U.S. Banks Raise Dividends, Goldman Sachs Hikes Payout By 25%

After passing the U.S. Federal Reserve’s annual stress test, the largest U.S. lenders are increasing their quarterly dividend payouts, with investment bank Goldman Sachs (GS) hiking its payout to shareholders by 25%.

Goldman Sachs has enacted one of the larger dividend increases, bringing its payment to $2.50 U.S. per share. Other U.S. banks followed Goldman Sachs’ lead with Bank of America (BAC) raising its quarterly dividend by 5% to $0.22 per share. Morgan Stanley (MS) said it was raising its quarterly payout by 11% to $0.78 a share, and Wells Fargo (WFC) boosted its dividend by 20% to $0.30 a share.

However, two of the largest American banks, JPMorgan Chase (JPM) and Citigroup (C), chose to keep their dividends unchanged, citing increasingly stringent capital requirements for their decision.

Overall, the dividend increases this year paled in comparison to last year’s actions coming out of the pandemic. Morgan Stanley, for example, had doubled its dividend after the 2021 stress test.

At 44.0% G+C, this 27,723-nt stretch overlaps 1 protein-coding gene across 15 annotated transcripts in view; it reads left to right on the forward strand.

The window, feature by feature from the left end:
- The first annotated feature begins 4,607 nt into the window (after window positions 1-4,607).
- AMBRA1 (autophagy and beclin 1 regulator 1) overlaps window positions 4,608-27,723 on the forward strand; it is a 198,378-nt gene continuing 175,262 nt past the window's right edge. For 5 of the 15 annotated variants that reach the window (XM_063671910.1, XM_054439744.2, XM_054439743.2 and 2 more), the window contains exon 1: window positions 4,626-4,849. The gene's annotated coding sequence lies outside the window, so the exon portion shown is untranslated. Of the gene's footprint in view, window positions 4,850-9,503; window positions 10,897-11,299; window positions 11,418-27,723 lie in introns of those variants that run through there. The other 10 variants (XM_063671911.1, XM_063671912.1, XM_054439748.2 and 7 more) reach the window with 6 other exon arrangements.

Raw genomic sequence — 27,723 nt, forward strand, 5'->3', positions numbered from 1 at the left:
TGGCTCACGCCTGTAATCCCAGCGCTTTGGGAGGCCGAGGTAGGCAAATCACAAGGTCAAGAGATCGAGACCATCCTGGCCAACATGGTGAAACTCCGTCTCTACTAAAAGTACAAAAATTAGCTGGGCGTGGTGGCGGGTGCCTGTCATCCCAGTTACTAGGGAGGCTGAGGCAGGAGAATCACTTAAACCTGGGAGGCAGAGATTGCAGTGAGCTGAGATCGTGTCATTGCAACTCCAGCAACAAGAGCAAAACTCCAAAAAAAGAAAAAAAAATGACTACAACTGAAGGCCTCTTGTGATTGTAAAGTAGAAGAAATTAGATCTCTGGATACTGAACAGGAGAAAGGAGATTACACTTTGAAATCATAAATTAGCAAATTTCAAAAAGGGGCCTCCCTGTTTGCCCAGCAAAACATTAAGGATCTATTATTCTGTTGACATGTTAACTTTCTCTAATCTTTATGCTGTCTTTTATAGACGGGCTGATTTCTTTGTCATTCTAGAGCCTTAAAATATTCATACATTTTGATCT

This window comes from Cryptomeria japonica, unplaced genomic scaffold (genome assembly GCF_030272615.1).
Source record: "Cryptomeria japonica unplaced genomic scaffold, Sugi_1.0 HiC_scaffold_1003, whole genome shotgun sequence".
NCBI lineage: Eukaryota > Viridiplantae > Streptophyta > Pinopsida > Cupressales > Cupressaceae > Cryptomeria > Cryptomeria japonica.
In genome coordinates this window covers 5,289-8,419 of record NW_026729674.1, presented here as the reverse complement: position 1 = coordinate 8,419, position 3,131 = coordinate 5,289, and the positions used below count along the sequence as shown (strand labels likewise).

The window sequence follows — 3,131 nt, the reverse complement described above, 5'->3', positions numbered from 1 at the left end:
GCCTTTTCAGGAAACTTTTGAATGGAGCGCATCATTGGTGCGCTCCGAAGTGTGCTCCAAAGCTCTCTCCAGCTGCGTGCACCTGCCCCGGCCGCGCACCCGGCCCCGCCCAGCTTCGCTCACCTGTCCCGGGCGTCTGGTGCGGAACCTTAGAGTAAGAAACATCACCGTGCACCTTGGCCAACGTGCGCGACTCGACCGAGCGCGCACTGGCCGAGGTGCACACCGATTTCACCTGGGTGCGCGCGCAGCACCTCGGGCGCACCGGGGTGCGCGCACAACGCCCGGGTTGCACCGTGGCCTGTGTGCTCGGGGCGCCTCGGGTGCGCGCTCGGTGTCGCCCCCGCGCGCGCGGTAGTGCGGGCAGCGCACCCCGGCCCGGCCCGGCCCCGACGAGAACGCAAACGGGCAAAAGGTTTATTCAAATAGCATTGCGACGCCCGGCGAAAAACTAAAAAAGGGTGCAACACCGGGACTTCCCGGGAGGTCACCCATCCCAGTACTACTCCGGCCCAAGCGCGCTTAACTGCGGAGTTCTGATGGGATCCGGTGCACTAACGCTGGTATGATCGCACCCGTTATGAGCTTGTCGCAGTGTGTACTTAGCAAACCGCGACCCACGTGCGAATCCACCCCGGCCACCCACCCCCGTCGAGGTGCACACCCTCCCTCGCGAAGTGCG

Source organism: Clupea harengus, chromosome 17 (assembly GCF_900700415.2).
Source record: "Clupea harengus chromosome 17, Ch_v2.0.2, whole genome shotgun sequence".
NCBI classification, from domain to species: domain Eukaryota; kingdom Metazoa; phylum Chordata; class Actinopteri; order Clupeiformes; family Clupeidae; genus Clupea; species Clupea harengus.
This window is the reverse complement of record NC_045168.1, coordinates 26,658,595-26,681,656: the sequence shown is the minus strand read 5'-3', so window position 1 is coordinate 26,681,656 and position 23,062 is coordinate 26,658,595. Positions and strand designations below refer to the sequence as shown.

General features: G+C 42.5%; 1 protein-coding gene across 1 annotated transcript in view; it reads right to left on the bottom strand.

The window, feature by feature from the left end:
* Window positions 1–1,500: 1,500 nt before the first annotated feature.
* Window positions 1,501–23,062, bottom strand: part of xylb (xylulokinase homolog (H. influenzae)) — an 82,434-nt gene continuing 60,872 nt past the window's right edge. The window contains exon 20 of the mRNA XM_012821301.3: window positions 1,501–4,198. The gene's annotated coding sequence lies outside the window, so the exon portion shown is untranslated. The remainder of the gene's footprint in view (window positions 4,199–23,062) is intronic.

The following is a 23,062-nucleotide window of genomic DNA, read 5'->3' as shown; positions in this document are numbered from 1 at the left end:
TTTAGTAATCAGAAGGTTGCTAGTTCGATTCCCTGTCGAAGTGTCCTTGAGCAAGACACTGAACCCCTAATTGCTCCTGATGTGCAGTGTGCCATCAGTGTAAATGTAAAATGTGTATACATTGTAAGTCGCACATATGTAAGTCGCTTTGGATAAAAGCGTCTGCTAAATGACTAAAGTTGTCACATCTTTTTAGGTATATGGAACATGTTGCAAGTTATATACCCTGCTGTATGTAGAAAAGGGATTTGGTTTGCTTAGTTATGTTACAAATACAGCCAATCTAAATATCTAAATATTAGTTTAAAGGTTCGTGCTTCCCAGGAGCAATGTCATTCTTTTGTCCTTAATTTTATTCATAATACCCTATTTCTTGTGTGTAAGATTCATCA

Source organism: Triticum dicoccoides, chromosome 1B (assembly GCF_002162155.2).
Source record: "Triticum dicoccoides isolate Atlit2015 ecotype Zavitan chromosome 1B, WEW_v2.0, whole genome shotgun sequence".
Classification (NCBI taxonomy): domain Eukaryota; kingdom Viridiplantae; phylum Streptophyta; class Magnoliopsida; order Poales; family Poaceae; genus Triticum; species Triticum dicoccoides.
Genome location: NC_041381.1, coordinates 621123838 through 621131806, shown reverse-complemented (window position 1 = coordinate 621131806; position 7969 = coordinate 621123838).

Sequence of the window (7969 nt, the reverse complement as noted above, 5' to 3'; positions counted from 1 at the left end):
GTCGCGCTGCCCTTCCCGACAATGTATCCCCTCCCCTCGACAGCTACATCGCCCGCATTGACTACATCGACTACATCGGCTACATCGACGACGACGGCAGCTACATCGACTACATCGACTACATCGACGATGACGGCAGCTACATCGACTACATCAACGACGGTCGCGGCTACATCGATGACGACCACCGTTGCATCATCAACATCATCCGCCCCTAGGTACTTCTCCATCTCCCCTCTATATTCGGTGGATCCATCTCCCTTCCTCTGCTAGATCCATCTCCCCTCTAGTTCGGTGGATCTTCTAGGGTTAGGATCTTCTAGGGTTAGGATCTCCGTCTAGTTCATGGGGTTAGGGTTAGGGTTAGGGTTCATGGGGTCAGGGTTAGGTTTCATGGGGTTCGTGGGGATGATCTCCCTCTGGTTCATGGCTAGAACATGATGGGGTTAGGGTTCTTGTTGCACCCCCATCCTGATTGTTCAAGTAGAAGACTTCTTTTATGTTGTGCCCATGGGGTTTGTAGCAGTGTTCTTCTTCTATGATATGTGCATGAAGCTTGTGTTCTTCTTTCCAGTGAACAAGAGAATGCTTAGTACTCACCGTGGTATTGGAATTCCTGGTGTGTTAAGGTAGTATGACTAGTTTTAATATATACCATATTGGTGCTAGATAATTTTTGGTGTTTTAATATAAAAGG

While all 34 banks involved in the Fed’s stress test passed the legal and regulatory requirement, industry analysts have said that an unexpected rise in stress capital buffers would mean that some of the biggest U.S. banks might have to keep dividends flat and scale back share buybacks.

JPMorgan confirmed those concerns, saying that “higher future capital requirements” are the reason it intends to keep its quarterly dividend at $1 U.S. per share. Citigroup said that it is keeping its quarterly payout at $0.51 U.S. a share.

In April of this year, JPMorgan Chase announced a new $30 billion U.S. stock repurchase plan that began on May 1.

U.S. bank stocks are broadly lower this year with the Dow Jones U.S. Bank Stock index down 25% since the beginning of January.